Washington is an interesting city to any of us. It seems to become more and more interesting the oftener we visit it. Perhaps the reader has never been there? Very well. You arrive either at night, rather too late to do anything or see anything until morning, or you arrive so early in the morning that you consider it best to go to your hotel and sleep an hour or two while the sun bothers along over the Atlantic. You cannot well arrive at a pleasant intermediate hour, because the railway corporation that keeps the keys of the only door that leads into the town or out of it take care of that. You arrive in tolerably good spirits, because it is only thirty-eight miles from Baltimore to the capital, and so you have only been insulted three times (provided you are not in a sleeping car—the average is higher there): once when you renewed your ticket after stopping over in Baltimore, once when you were about to enter the "ladies' car" without knowing it was a lady's car, and once When you asked the conductor at what hour you would reach Washington.
You are assailed by a long rank of hackmen who shake their whips in your face as you step out upon the sidewalk; you enter what they regard as a "carriage," in the capital, and you wonder why they do not take it out of service and put it in the museum: we have few enough antiquities, and it is little to our credit that we make scarcely any effort to preserve the few we have. You reach your hotel, presently—and here let us draw the curtain of charity—because of course you have gone to the wrong one. You being a stranger, how could you do otherwise? There are a hundred and eighteen bad hotels, and only one good one. The most renowned and popular hotel of them all is perhaps the worst one known to history.
It is winter, and night. When you arrived, it was snowing. When you reached the hotel, it was sleeting. When you went to bed, it was raining. During the night it froze hard, and the wind blew some chimneys down. When you got up in the morning, it was foggy. When you finished your breakfast at ten o'clock and went out, the sunshine was brilliant, the weather balmy and delicious, and the mud and slush deep and all-pervading. You will like the climate when you get used to it.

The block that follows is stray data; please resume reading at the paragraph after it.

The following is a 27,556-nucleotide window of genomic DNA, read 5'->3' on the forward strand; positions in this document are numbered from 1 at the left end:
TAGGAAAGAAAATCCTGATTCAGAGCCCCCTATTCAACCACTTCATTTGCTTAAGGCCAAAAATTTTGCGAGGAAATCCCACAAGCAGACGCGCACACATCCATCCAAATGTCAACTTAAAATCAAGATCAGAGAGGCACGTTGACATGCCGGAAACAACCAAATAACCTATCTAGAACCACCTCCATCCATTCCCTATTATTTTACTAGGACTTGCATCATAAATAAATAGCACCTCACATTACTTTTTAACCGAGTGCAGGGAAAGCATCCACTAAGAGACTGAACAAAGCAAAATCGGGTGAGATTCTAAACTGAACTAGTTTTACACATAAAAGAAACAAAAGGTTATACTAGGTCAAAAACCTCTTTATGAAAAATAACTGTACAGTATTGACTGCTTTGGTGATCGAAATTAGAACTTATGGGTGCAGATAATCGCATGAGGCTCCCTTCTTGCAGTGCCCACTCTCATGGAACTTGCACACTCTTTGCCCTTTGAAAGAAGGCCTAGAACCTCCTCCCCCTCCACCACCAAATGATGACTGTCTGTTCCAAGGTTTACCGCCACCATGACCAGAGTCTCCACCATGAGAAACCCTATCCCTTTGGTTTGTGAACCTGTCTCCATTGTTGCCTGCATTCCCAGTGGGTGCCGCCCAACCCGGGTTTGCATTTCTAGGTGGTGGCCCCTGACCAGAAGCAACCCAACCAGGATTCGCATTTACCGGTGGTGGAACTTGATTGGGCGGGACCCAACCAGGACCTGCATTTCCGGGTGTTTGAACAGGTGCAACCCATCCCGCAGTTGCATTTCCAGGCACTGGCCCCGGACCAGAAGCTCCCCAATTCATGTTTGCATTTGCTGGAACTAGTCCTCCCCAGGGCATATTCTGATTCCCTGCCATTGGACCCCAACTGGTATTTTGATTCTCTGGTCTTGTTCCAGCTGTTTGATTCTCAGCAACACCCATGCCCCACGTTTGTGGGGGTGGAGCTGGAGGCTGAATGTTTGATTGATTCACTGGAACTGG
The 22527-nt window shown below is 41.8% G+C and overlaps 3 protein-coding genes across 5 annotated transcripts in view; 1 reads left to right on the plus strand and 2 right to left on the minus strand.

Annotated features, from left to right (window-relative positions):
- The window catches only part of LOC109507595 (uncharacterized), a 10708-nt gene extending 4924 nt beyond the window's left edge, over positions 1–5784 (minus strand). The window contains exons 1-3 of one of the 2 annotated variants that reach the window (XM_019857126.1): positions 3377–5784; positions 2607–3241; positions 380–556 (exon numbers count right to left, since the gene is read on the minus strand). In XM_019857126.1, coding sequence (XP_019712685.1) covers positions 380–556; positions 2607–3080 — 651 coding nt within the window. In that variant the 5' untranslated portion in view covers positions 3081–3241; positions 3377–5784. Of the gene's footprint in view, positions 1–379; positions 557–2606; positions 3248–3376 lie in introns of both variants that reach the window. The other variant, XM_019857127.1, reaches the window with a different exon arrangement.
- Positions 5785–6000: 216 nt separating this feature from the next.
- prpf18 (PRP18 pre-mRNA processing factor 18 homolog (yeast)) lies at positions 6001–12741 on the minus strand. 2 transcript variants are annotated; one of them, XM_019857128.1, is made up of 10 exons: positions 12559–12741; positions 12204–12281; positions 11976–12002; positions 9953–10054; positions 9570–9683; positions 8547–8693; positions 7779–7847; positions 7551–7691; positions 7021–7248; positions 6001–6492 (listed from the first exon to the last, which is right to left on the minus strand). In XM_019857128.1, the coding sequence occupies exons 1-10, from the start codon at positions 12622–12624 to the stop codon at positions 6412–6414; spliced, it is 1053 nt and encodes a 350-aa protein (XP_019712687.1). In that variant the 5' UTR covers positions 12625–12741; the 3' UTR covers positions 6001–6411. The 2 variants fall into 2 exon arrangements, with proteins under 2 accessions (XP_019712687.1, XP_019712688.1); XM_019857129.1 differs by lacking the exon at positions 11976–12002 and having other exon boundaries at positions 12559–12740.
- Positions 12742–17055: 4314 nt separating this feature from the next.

You naturally wish to view the city; so you take an umbrella, an overcoat, and a fan, and go forth. The prominent features you soon locate and get familiar with; first you glimpse the ornamental upper works of a long, snowy palace projecting above a grove of trees, and a tall, graceful white dome with a statue on it surmounting the palace and pleasantly contrasting with the background of blue sky. That building is the capitol; gossips will tell you that by the original estimates it was to cost $12,000,000, and that the government did come within $21,200,000 of building it for that sum.
You stand at the back of the capitol to treat yourself to a view, and it is a very noble one. You understand, the capitol stands upon the verge of a high piece of table land, a fine commanding position, and its front looks out over this noble situation for a city—but it don't see it, for the reason that when the capitol extension was decided upon, the property owners at once advanced their prices to such inhuman figures that the people went down and built the city in the muddy low marsh behind the temple of liberty; so now the lordly front of the building, with, its imposing colonades, its projecting graceful wings, its picturesque groups of statuary, and its long terraced ranges of steps, flowing down in white marble waves to the ground, merely looks out upon a sorrowful little desert of cheap boarding houses.
So you observe, that you take your view from the back of the capitol. And yet not from the airy outlooks of the dome, by the way, because to get there you must pass through the great rotunda: and to do that, you would have to see the marvelous Historical Paintings that hang there, and the bas-reliefs—and what have you done that you should suffer thus? And besides, you might have to pass through the old part of the building, and you could not help seeing Mr. Lincoln, as petrified by a young lady artist for $10,000—and you might take his marble emancipation proclamation, which he holds out in his hand and contemplates, for a folded napkin; and you might conceive from his expression and his attitude, that he is finding fault with the washing. Which is not the case. Nobody knows what is the matter with him; but everybody feels for him. Well, you ought not to go into the dome anyhow, because it would be utterly impossible to go up there without seeing the frescoes in it—and why should you be interested in the delirium tremens of art?